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The Democratic Strategist

Political Strategy for a Permanent Democratic Majority

Rough Track

Traditionally, it was thought that presidential general elections didn’t really start until Labor Day, or perhaps the two national political conventions. This year the September holiday is in very close proximity to the Democratic and Republican conventions. And the Republican campaign, at least, still seems to be going through all sorts of preparatory shake-down cruises.
But some aspects of the general election landscape become more or less established long before the official opening gun sounds. And according to Roll Call‘s electoral handicapper Stu Rothenberg, the fundamental lay of the land isn’t likely to change between now and November:

With just about four months to go until Election Day, the national political landscape continues to favor Democrats strongly. Indeed, almost every bit of national- level data reflects problems for the Republicans….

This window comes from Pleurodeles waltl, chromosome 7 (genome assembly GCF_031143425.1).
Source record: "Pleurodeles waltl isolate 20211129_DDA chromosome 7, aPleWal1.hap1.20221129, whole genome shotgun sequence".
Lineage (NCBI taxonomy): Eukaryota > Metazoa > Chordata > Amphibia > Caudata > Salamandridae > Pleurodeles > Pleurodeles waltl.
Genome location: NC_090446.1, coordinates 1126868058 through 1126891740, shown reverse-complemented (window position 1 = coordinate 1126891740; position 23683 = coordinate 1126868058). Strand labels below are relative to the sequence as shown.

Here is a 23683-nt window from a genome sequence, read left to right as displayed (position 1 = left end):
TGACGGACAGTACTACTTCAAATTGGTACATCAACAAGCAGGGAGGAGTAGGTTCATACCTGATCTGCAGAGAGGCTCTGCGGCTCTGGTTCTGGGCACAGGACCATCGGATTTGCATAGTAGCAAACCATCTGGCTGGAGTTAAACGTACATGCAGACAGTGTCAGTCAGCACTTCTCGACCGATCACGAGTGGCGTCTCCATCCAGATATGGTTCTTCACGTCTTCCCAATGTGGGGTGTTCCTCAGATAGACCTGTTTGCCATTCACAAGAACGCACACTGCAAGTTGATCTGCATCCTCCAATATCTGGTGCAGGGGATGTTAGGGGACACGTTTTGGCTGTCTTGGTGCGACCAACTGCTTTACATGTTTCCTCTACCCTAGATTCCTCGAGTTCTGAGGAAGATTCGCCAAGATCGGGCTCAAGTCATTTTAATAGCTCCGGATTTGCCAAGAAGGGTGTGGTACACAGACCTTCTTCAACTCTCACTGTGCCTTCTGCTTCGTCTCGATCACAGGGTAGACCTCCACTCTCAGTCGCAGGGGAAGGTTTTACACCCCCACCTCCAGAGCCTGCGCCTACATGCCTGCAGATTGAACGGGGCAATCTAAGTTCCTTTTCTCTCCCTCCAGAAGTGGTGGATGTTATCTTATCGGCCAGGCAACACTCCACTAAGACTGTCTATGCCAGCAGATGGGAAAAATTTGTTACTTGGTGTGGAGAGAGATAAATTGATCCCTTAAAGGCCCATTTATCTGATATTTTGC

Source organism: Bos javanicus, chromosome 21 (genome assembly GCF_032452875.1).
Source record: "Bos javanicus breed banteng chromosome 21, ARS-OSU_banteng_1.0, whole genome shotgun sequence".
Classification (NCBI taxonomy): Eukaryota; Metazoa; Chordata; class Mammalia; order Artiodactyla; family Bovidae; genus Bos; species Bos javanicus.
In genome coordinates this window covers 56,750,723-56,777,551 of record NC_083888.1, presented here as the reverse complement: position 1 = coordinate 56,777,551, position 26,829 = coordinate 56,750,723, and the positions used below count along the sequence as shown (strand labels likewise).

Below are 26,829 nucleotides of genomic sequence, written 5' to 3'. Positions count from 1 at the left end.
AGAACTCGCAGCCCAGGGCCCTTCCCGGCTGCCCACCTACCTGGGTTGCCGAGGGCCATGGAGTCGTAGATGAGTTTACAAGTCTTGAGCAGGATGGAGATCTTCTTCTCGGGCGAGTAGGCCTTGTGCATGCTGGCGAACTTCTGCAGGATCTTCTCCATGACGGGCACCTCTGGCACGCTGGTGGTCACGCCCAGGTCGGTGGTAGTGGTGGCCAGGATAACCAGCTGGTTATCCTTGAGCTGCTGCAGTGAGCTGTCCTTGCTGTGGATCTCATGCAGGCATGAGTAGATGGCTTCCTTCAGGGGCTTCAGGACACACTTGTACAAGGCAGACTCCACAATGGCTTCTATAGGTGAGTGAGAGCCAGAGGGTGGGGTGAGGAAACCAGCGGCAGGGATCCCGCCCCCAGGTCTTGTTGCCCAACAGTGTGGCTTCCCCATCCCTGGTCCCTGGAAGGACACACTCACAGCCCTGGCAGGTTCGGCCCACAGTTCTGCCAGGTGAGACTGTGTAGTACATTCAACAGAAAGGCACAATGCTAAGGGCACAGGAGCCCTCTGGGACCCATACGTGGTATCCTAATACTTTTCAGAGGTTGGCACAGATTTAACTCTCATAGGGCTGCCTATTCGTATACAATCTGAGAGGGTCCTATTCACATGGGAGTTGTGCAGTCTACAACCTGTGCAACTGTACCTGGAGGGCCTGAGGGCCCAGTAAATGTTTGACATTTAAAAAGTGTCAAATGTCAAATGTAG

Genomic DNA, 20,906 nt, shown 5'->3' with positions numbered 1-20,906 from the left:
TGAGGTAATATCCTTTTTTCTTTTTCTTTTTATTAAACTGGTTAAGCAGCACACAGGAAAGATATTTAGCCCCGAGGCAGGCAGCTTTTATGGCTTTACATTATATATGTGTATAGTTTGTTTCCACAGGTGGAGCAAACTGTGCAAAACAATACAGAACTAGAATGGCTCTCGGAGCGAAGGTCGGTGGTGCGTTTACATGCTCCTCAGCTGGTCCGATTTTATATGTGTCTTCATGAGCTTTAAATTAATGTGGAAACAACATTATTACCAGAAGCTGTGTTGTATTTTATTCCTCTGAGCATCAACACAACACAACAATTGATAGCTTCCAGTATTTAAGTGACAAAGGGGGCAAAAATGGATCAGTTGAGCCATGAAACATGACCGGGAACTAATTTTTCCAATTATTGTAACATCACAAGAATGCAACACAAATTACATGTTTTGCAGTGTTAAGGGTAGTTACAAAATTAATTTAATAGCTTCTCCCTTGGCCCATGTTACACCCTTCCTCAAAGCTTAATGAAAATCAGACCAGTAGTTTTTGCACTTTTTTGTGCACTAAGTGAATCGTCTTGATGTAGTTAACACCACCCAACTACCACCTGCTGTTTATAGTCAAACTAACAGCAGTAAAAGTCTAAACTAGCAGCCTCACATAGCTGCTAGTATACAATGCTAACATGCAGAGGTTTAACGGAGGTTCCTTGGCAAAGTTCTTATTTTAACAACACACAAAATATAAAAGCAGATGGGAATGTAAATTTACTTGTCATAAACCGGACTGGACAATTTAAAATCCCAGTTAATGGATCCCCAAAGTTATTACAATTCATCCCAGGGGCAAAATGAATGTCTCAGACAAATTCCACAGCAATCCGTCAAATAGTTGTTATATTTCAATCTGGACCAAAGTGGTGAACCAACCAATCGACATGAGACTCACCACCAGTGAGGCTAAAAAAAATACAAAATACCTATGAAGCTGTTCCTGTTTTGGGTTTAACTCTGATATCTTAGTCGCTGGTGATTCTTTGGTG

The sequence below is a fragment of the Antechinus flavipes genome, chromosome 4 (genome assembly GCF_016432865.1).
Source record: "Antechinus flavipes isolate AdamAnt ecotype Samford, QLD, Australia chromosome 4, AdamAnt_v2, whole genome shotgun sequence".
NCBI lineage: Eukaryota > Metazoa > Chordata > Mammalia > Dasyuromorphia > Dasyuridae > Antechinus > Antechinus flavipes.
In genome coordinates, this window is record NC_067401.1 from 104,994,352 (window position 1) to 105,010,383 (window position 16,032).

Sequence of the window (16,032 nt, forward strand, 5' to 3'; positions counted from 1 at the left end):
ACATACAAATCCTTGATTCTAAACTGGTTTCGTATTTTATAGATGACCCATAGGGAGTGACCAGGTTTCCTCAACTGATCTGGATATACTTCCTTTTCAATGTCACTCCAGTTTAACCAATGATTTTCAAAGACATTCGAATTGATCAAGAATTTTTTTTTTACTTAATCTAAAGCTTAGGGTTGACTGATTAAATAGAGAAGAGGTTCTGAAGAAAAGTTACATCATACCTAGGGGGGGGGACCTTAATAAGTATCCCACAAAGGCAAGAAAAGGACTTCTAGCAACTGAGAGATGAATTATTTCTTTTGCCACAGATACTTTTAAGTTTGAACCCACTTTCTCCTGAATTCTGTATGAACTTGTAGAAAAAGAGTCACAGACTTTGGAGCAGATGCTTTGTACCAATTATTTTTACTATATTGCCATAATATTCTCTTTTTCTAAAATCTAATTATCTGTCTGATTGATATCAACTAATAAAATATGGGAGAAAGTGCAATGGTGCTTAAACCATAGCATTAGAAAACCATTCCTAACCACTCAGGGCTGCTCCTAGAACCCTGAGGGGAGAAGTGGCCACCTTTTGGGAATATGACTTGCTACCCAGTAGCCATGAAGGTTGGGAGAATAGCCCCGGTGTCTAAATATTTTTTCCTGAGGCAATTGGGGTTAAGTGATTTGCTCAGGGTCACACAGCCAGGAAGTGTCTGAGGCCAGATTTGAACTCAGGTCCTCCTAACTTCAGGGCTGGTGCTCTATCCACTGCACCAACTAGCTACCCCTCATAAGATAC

For months, even for years, the national news has been bad, so it’s not surprising that voters want change. All of the numbers strongly suggest that Americans see the Democratic Party as the better vehicle for bringing about change than the Republican Party.
In spite of some better news from Iraq, most Americans think the war was a mistake and the administration’s performance inept. Perhaps it’s a sign of Republicans’ problems that most GOP officeholders and strategists would rather talk about the war than about domestic issues.
The economy has sputtered along for a while, but the most recent news has been much worse. Increased unemployment, continuing problems in the nation’s financial sector and much higher fuel costs and commodity prices (and therefore inflationary pressures) have further eroded consumer confidence and pulled the rug out from under stocks.
There is simply no reason to believe that the news will improve measurably between now and late October, which means that there is no reason to believe that the American public’s underlying mood will turn up dramatically.

Horse-race coverage of the presidential contest tends to obscure the underlying partisan dynamics. But as Rothenberg–in no way a Democratic partisan–concludes, the horse bearing the unfortunate colors of the GOP has an exceptionally rough track ahead.

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